#19168
    @rpwheeler

    I received  a political bug report once. A Chinese tester filed as top priority issue Program thinks Taiwan is a  country. It was a news client. User could choose a country they are in to get weather reports. Taiwan was in the countries list. How one could cover that? To cover that one must know and think of that.  None of us did.

    #19169
    @michaelabolton

    We should only test where the defects are and all other tests are superfluous.

    That sounds like a great idea.  One small problem:  how do we know where the defects are and where they’re not until we’ve tested?

    Testing functionality that works is wasted effort and provides us with nothing other than the information we should already have, the software works.

    This also sounds like a great idea.  Where do we get the knowledge that the software works? Should we be confident in that knowledge, or should we be skeptical and challenge it?
    There are lots of times when I’ve believed that I’ve removed the last problem from the code and prevented all the other ones, only to find that I’ve made three mistakes:  the first is a problem in the product itself; the second is my false belief that the problem wasn’t there; and the third is my confidence in my belief about the problem.

    I think we should be striving for 0% test coverage from “testers”, where the tests are already built into the code and we need nothing other than user interaction and clever monitoring to confirm this assumption.

    This too sounds like a great idea.  Historically, many bugs have existed because of errors in code, and it’s a great idea to check the code automatically for problems. We might want to think carefully about that, though, since those checks are expressed as… code.  Also, we should remember that confirming our beliefs that we’ve done things correctly is risky for all kinds of reasons.  (https://en.wikipedia.org/wiki/Confirmation_bias)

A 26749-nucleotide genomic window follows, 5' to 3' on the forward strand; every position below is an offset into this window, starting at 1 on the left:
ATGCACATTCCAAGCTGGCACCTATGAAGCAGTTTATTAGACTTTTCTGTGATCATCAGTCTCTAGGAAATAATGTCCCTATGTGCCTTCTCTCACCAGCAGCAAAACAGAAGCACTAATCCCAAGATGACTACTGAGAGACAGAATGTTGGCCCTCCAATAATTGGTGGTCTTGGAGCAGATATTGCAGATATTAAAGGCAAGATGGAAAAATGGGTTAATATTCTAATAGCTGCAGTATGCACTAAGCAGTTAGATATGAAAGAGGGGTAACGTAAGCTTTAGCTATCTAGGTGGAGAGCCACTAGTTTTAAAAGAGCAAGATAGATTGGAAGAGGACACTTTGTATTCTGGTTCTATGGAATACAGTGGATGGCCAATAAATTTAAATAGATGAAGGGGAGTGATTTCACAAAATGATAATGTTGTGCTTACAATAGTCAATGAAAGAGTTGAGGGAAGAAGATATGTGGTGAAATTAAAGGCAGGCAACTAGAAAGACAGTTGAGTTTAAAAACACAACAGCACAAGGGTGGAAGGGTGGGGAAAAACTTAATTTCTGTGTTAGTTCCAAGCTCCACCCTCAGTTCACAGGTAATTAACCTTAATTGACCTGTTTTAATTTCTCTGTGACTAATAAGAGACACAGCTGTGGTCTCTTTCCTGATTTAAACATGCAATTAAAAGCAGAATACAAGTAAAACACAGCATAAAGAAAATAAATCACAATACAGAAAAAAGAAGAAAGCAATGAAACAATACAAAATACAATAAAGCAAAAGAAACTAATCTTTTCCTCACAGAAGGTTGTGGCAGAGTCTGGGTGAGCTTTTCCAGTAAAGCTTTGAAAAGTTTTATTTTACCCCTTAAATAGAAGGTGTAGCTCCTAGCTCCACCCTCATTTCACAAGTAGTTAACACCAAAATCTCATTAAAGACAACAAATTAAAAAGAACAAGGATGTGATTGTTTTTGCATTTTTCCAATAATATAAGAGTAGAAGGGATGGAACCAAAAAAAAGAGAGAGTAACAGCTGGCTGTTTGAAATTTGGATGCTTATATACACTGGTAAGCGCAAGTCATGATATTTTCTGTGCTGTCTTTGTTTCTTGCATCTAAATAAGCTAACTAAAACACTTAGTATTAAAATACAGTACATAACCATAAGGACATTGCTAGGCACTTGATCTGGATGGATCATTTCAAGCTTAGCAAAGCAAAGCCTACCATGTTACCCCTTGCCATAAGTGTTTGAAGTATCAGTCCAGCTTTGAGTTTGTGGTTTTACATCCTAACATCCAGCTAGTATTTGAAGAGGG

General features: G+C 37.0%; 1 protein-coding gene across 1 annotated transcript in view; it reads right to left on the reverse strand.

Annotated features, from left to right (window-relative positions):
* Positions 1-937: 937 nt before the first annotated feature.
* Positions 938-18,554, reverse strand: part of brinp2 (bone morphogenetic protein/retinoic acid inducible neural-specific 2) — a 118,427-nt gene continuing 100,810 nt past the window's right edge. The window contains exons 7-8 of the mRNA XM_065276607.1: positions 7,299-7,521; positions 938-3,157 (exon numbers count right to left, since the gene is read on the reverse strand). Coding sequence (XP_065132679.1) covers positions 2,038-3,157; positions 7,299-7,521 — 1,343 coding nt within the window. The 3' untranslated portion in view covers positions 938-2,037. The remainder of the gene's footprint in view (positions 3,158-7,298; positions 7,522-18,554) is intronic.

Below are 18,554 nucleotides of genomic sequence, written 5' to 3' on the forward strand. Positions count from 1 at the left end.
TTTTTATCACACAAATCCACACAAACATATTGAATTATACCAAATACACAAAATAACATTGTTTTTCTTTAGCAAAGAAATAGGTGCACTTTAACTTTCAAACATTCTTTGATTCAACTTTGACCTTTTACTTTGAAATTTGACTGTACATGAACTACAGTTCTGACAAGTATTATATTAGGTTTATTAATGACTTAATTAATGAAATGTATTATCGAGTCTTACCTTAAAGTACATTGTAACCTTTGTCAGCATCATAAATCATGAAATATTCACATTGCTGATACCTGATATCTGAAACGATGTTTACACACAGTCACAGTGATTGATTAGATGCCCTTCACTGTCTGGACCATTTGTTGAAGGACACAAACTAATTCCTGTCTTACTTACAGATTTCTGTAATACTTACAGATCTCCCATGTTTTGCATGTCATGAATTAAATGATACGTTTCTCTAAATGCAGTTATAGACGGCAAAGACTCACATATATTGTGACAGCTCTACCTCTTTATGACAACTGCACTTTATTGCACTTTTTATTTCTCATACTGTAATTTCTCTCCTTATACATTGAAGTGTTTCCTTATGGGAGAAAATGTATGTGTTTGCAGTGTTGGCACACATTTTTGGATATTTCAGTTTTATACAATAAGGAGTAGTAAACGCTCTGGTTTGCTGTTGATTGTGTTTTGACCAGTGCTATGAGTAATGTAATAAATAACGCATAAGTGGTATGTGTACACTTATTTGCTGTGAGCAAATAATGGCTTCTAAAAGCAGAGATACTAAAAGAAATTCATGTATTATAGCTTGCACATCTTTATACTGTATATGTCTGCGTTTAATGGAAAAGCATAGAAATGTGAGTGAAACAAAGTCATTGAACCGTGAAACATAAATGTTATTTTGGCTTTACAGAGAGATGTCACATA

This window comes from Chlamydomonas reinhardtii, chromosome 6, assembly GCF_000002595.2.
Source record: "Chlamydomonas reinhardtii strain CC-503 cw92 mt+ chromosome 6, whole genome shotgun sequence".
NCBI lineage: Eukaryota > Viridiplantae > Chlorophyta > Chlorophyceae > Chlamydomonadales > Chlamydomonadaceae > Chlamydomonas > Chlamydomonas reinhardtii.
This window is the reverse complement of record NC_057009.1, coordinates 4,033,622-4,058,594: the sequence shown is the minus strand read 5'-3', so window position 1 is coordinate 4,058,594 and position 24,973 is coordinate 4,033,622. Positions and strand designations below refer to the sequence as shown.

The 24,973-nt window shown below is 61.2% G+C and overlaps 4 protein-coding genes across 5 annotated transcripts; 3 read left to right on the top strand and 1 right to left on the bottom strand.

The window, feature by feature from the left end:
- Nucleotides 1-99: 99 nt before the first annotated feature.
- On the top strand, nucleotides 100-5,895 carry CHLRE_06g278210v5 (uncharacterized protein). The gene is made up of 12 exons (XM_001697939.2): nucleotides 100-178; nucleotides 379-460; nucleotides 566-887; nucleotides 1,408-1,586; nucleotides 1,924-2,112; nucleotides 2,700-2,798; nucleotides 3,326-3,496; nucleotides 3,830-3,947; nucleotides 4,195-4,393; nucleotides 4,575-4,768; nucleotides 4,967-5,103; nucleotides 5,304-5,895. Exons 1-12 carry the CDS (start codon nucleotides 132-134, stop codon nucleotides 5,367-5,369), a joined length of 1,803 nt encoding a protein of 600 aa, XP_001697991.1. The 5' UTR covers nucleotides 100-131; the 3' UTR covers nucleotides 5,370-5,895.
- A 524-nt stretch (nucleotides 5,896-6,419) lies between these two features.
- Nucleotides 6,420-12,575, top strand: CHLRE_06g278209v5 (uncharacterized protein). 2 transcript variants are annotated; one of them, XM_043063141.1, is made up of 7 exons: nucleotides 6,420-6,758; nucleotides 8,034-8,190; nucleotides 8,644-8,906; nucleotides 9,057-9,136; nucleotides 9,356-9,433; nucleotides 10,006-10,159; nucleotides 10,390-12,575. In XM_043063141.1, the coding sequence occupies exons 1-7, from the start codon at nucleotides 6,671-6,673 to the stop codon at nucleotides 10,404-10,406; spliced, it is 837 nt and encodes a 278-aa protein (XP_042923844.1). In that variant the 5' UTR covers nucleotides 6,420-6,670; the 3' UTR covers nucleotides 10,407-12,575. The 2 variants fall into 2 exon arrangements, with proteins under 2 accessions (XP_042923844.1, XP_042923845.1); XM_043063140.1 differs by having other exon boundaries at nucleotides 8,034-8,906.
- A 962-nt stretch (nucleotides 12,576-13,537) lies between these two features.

—Michael B.

    #19439
    @rosabella

    The idea consists of something 100% predicates that we have decided what is the whole. It may not be a subset of, for this case. I think we should strive for 0% of the test from “testers”.

    [commercial link/modified by mod]

    #19468
    @axeloi

    We should only test where the defects are and all other tests are superfluous.

    1. I love an example from @jerryweinberg cited once by @michaelabolton (AFAIR): imagine a program without bugs. It is absolutely correct, perfect, no problems, and it outputs a horoscope for a person who died in 1990s. The program may have no bugs, but has no value.[/quoxte]

    Interesting example of what you might find in testing.

    What is a bug? I have found that the definition varies a lot from person to person, from company to company.

    Now after 10 years of working with testing, I have almost stopped talking about bugs. I call everything “findings”, and report/list those findings in the appropriate way (could be in bug reports, could be verbally in status meetings, could be in a list, in some kind of admin system, mail, etc etc). Any finding will have to be addressed (could be a code change, could be a deployment recommendation, guideline, even a process improvement, etc etc).

    #19486
    @rpwheeler

    What is a bug? I have found that the definition varies a lot from person to person, from company to company.

    Hello Alex. Good question. I have a good answer, picked from teachings of @michaelabolton again: “A bug is something wrong in the product for someone whose opinion matters“.

    At any given moment one can tell if there is something wrong in the product for someone. If nothing is wrong for anyone important at the moment, than at the moment there are no known bugs (may be known issues, you know 😉  ). If nobody complained about some piece of software for years, we can say that there are no (known) bugs again. At some earlier point of time by someone whose opinion matters the program was described as perfect, no need to add or remove or change something. Until anyone else complains.